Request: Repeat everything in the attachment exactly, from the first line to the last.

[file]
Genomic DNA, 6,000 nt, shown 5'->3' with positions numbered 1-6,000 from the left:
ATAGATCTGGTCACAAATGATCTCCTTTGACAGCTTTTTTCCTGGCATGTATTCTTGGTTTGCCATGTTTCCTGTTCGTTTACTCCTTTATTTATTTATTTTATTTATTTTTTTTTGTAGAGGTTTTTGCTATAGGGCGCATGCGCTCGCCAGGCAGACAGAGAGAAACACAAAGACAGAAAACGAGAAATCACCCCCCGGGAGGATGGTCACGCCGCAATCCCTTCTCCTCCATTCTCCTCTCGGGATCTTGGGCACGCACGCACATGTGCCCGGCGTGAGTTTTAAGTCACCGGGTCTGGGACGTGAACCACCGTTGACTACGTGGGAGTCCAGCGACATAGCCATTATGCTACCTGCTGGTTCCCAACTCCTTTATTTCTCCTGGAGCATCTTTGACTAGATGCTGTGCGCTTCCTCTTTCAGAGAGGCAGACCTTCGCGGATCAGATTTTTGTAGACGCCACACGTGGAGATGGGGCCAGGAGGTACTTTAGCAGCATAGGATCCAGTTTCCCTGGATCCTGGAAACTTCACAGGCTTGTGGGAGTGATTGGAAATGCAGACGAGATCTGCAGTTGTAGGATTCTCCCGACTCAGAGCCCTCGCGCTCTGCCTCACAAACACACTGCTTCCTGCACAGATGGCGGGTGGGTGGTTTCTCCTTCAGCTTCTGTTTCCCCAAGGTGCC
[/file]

Genomic DNA, 6,000 nt, shown 5'->3' with positions numbered 1-6,000 from the left:
ATAGATCTGGTCACAAATGATCTCCTTTGACAGCTTTTTTCCTGGCATGTATTCTTGGTTTGCCATGTTTCCTGTTCGTTTACTCCTTTATTTATTTATTTTATTTATTTTTTTTTGTAGAGGTTTTTGCTATAGGGCGCATGCGCTCGCCAGGCAGACAGAGAGAAACACAAAGACAGAAAACGAGAAATCACCCCCCGGGAGGATGGTCACGCCGCAATCCCTTCTCCTCCATTCTCCTCTCGGGATCTTGGGCACGCACGCACATGTGCCCGGCGTGAGTTTTAAGTCACCGGGTCTGGGACGTGAACCACCGTTGACTACGTGGGAGTCCAGCGACATAGCCATTATGCTACCTGCTGGTTCCCAACTCCTTTATTTCTCCTGGAGCATCTTTGACTAGATGCTGTGCGCTTCCTCTTTCAGAGAGGCAGACCTTCGCGGATCAGATTTTTGTAGACGCCACACGTGGAGATGGGGCCAGGAGGTACTTTAGCAGCATAGGATCCAGTTTCCCTGGATCCTGGAAACTTCACAGGCTTGTGGGAGTGATTGGAAATGCAGACGAGATCTGCAGTTGTAGGATTCTCCCGACTCAGAGCCCTCGCGCTCTGCCTCACAAACACACTGCTTCCTGCACAGATGGCGGGTGGGTGGTTTCTCCTTCAGCTTCTGTTTCCCCAAGGTGCC